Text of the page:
Welcome to Mexico! – May 2010

Welcome to Mexico!

By Victoria Schmidt

Sounds of a Mexican Village


I live in a Mexican neighborhood where our streets come alive with sounds beginning early each morning and continue until late into the night. The garbage trucks begin the first movement of a complicated opus. Their emptiness reverberates and echoes as the trucks rattle down the cobblestone street as they begin their early morning collections. During Christmas time, they rattle a clacker to let everyone know they are in the neighborhood and are ready to collect their annual donation.

Soon after, the dueling gas trucks begin their counter melodies as they announce themselves to our inhabitants. One begins with the slow whine Zzzzzzz gaaaaaaasssss, while the other company plays a plucky little tune. Water delivery is announced as the deliveryman shouts “Agua! Aguuuuuuuaahhhhh! Agua!” as he toots his horn.

A soloist on a small pan flute announces his presence in the neighborhood and his readiness to sharpen all of our dull knives. Later on a truck with speakers tied on top of the cab crawls through the neighborhood blaring out the items the junk man will take away in his truck. Interspersed throughout the day are other vehicles with speakers strapped to their car tops or hanging out of their car trunks as they shout out or play the latest advertisement.

Often the car will park alongside the road and play through an entire announcement, and then slowly drive to another location where it will park and rest and repeat. These are several independent movements of the opus. As is the yellow plane which flies overhead, it, too, with a speaker attached, announcing some event.

The produce sellers will park their truck and they will call out the type of produce they offer for the day, and the price of their wares. They will remain a short while, and continue their journey to the next block and repeat their stanza.

During certain times of year, when the circus comes to town, trucks pulling animals in cages attract our attention again with speakers as they hawk the circus, the acts, and the price of the tickets, and park and sell tickets from the cabs of their trucks while the animals pace their cages or sleep in the extreme heat.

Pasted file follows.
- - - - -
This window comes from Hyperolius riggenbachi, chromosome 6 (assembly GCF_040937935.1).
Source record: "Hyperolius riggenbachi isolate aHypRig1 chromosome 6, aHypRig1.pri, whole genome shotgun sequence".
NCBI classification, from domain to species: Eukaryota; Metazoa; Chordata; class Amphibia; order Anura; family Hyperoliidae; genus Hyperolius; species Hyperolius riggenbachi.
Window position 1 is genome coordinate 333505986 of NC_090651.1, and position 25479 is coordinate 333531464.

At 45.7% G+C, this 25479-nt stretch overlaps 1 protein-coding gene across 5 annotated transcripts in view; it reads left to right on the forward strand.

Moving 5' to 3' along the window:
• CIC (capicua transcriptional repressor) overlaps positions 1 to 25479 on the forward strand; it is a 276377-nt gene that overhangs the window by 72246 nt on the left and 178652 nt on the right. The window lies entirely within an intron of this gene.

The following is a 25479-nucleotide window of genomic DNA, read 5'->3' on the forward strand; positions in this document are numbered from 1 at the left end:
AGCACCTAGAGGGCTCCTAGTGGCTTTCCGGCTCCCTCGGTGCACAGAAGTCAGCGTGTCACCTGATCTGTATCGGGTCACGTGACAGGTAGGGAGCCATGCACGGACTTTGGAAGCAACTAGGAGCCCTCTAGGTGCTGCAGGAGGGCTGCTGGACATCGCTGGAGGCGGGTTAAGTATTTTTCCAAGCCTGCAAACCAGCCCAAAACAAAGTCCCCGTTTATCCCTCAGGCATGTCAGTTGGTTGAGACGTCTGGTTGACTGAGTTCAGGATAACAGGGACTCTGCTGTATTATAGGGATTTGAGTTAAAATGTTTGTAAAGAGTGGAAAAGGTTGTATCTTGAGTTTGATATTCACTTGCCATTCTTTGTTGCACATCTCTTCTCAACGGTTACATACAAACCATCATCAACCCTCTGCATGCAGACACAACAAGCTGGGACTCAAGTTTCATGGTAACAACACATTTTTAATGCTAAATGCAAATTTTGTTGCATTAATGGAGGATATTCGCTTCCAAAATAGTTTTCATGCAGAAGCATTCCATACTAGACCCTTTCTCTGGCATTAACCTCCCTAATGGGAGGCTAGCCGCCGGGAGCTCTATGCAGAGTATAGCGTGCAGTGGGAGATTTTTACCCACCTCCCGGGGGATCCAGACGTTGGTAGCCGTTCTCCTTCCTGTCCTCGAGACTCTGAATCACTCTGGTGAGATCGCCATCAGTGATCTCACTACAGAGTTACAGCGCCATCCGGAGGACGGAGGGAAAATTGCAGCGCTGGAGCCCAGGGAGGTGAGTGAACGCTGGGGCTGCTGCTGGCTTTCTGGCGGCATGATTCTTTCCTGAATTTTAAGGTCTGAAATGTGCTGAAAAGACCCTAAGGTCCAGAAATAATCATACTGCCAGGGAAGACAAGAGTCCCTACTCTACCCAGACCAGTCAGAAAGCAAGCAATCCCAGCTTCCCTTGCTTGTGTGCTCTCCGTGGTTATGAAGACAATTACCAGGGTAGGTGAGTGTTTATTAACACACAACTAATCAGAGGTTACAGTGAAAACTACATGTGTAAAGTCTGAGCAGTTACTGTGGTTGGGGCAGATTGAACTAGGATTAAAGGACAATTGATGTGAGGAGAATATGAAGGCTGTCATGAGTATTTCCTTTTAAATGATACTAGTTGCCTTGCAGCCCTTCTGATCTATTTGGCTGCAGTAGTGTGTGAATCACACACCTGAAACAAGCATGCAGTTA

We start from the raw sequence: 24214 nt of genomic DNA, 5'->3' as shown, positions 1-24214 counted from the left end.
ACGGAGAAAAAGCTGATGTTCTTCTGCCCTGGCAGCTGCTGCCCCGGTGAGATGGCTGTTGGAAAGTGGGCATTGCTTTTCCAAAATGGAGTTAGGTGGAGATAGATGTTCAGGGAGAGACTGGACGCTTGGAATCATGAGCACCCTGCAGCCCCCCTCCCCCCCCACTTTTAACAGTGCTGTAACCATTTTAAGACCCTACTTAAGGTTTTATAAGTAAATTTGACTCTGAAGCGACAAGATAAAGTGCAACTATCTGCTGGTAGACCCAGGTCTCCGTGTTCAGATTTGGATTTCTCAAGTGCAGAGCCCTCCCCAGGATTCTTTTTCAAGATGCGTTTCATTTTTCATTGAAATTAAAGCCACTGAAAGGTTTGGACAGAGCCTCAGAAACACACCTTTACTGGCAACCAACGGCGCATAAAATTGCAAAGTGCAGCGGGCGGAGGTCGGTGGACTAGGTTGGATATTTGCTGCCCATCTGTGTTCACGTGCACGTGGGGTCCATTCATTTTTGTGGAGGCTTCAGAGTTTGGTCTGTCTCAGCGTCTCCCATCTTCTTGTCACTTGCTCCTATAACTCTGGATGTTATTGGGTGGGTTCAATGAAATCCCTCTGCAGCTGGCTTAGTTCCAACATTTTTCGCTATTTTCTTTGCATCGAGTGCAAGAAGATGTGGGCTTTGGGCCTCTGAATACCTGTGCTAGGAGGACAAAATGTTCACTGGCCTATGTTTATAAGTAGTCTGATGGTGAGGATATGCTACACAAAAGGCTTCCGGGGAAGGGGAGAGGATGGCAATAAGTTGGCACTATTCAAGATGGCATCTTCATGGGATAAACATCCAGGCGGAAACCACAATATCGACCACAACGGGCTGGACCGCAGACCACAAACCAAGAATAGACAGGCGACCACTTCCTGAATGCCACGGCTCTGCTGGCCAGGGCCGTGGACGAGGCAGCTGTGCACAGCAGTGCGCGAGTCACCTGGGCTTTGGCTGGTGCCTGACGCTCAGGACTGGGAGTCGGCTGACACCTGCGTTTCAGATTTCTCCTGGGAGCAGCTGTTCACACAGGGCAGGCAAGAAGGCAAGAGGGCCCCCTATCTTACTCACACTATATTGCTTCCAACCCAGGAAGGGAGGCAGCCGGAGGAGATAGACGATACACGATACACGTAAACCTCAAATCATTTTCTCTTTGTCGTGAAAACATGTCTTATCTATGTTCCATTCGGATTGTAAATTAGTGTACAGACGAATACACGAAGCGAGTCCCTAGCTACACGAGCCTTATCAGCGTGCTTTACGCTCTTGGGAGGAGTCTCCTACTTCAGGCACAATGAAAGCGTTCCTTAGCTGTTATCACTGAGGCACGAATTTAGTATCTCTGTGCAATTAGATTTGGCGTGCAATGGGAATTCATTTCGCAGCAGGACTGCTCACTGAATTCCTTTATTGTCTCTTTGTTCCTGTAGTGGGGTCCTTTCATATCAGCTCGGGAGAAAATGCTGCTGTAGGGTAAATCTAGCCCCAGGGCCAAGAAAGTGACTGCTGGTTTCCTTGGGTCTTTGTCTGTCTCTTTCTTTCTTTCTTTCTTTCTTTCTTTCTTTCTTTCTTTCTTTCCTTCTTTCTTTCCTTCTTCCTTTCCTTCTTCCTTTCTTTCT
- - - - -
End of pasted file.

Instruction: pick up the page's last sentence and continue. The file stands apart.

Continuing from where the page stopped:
And underlying this concert is the hum of the passing of vehicles and livestock. The clatter of the hoofs of the horses and burros alongside the various vehicles; the cars, motorcycles and ATV’s create the rumble, rattle, clatter and clamor of the vehicles as they navigate the cobblestone streets are the percussion to the ongoing musical.

Many cars provide complex counter-melodies when they drive by with their own music reverberating at painful levels and we can feel the bass in our chests as they drive by. Can they even think with the music that loud? Even the parked cars join in with their whistles, whoops and warnings when their alarms go off if someone drives too close to the car, or the bass music was so loud that it set off the alarm.

And in the midst of it all are the dogs that guard their fence lines and property and bark at each passerby to warn them off their territory. Sometime setting off a chorus of other dogs.

The sounds of a village in Mexico are seemingly ceaseless, serenading us from dawn until well after nightfall. They announce the arrival of the many services, advertise and entertain. I once heard a story about a man who moved away from the village back to the Northern part of America who lost his ability to sleep peacefully, until a friend sent him a recording of the street noises in Mexico. He now sleeps like a newborn babe.

For more information about Lake Chapala visit: www.chapala.com

Ojo Del Lago
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